TALLINN - The Estonian government is imposing a new set of restrictions on movement in public space, Prime Minister Juri Ratas said at a press briefing introducing the new measures on Tuesday evening.
The working group made up of virologists and doctors sees the measures as timely and justified.
"No more than two people will be allowed together in public places, that restriction will not apply to families present in public space or moving there together, as well as to persons performing public duties. That restriction will take effect from March 25," Ratas, head of the emergency situation, said.
He said that restrictions concerning places to eat and bars, which order them to close from 10 p.m. except for the sale takeaway food and food for home delivery, will take effect from March 27. The restrictions will be reviewed in two weeks.
"We definitely have not defeated the virus, the most difficult moments still lie ahead. The next few weeks will be critical in combating the virus, and that's why it is necessary to impose these restrictions," he said.
From March 25, shopping centers, except for grocery stores, stores selling basic necessities and pharmacies, will be closed. Standalone stores will remain open, but also there the rule applies that people will move either alone or two together and there must be a space of at least two meters between people, the prime minister added.
"Estonia has been having a very strong neighborhood watch society where we stand for it that also the neighbor would be doing well, and now we need to implement this," Ratas said, adding that those who fail to observe the restrictions will be sanctioned.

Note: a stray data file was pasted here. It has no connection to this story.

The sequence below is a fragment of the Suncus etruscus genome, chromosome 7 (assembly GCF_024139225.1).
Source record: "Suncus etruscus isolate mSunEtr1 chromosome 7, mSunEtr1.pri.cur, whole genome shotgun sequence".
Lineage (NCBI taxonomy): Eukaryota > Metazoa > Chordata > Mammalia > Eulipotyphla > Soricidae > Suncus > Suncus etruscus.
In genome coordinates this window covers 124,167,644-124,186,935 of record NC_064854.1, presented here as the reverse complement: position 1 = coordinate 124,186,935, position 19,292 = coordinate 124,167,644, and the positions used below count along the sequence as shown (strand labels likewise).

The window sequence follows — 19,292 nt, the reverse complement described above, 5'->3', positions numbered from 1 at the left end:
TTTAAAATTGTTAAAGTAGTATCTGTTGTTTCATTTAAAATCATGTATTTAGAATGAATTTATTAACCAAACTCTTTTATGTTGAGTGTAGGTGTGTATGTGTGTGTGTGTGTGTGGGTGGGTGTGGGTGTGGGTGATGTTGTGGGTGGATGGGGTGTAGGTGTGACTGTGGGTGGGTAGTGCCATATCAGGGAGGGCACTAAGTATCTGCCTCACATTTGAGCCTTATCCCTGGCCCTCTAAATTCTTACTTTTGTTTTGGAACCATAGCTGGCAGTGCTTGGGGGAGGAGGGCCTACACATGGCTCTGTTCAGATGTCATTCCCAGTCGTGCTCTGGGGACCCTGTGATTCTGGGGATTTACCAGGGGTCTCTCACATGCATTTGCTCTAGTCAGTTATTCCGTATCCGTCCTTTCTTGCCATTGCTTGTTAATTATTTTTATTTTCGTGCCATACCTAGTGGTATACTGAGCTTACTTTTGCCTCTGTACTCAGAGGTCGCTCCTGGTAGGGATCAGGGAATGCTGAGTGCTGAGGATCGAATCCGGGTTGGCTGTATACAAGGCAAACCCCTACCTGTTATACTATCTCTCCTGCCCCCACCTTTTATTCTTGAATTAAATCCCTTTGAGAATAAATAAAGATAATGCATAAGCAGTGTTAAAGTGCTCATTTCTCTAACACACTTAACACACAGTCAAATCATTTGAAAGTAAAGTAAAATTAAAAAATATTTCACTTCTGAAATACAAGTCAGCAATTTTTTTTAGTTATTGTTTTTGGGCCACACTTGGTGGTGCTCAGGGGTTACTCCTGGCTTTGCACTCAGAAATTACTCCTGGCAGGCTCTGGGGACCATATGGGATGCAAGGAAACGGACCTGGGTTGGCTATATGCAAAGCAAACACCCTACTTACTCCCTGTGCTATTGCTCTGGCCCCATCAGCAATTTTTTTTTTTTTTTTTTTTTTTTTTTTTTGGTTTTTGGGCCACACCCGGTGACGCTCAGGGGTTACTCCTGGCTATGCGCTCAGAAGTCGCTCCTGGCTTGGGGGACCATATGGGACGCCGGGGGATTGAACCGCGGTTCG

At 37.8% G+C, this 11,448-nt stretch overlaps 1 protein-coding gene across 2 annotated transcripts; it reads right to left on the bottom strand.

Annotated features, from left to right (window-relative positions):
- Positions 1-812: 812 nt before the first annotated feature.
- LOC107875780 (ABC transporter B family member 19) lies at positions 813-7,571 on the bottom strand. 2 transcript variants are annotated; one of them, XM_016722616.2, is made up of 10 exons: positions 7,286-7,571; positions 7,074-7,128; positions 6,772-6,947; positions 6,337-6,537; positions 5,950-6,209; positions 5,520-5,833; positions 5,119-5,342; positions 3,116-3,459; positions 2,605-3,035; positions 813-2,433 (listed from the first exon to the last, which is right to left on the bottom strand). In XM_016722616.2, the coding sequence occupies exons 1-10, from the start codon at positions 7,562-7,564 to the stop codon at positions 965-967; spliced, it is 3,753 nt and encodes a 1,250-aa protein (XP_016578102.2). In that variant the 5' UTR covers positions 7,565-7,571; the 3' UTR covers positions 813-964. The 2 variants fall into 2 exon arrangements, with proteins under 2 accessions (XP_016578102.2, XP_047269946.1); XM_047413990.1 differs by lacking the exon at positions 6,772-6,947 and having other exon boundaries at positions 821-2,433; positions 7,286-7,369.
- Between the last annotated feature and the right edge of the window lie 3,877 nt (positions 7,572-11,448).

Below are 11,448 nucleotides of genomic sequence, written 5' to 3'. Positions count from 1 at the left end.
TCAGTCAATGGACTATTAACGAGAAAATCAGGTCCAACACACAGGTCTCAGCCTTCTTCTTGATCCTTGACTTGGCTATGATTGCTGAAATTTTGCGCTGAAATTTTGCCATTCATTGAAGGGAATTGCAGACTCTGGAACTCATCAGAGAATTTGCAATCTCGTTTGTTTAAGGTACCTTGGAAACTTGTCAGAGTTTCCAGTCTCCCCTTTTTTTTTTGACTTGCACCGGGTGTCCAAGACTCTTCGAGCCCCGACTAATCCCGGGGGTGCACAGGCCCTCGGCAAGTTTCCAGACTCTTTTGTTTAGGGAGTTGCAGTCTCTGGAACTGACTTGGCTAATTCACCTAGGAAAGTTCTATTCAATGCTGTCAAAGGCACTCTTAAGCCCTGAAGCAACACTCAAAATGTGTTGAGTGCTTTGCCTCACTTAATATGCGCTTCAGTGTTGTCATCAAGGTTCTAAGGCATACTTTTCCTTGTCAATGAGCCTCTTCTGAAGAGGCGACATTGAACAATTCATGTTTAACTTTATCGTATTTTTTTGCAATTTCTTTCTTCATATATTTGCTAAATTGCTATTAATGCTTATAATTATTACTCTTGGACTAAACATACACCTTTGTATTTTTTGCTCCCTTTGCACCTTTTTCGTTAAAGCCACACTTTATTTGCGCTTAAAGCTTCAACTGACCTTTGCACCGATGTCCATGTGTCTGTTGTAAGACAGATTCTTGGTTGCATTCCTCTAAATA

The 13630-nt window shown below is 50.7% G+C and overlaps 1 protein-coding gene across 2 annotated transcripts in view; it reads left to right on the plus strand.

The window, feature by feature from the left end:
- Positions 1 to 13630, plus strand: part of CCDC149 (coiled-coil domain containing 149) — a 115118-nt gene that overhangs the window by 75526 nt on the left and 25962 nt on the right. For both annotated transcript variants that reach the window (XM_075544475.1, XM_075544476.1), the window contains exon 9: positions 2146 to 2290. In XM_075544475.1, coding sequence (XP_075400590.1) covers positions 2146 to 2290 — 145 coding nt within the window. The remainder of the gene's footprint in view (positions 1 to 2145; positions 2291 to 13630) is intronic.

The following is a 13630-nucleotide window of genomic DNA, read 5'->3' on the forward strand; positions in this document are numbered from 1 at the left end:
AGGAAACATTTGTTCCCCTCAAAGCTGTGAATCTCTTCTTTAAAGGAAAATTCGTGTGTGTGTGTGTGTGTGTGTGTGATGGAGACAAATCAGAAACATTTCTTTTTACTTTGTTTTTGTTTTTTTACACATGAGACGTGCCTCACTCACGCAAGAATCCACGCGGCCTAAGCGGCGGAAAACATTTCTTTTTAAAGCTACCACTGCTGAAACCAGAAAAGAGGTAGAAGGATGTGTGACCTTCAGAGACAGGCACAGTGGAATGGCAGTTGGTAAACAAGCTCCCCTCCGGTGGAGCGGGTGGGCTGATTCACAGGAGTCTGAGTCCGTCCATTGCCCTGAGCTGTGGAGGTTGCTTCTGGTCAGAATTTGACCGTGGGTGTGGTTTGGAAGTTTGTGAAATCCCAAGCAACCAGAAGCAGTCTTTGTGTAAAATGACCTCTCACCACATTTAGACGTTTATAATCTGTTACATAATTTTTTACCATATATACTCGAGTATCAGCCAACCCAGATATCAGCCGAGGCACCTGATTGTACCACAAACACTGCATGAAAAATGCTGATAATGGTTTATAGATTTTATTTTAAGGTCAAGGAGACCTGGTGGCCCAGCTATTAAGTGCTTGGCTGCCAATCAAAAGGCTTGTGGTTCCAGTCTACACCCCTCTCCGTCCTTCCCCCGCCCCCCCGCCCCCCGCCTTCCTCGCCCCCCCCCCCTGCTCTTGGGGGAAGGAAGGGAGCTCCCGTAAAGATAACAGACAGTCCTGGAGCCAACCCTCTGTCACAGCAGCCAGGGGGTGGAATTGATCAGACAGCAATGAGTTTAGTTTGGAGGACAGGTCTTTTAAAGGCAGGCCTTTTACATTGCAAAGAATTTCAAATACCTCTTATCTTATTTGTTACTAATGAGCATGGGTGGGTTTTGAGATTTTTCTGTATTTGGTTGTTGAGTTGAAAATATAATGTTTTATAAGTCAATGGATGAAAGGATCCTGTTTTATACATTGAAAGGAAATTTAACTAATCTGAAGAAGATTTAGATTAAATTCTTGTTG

Irja Lutsar, professor at the Institute of Biomedicine and Translational Medicine of the University of Tartu, said that toughening of certain measures in the current phase was warranted in order for Estonia to get the virus under control.
"Specifically, this isolation. We are in this stage where we have no 'me' society. I understand that it's not pleasant to be in home quarantine, but we have to think that if I pose a threat to others, then I protect them, will not infect others," Lutsar said.
"Starting from when measures were applied, the spread of the epidemic has been relatively stable, without exponential growth," Lutsar said. "This shows that the restrictions imposed in Estonia slowed down the spread of the virus, but we have to be aware that stopping the spread of COVID-19 is a long process that requires patience from everyone. It is inevitable that measures of social isolation must be made stricter to stop the spread of the virus," the scientist said.
"Such measures worked in Singapore, we are a small country too, why shouldn't they work also in Estonia," Lutsar added.
Lutsar said that according to tentative estimates, there should be enough hospital bed places and intensive care bed places in Estonia.
"At the same time, we need to take a further look at these models already tomorrow," she said. "Considering the resource of intensive care in Estonia, it's very important to prevent a sudden overload on the health care system."
The scientists said in their recommendations to the government committee that risk groups, especially the elderly, have to be informed consistently. The monitoring of people undergoing treatment or isolation at home must be strengthened and distancing ensured in public space. At the same time, it must not be forgotten that also younger people and children fall ill with coronavirus.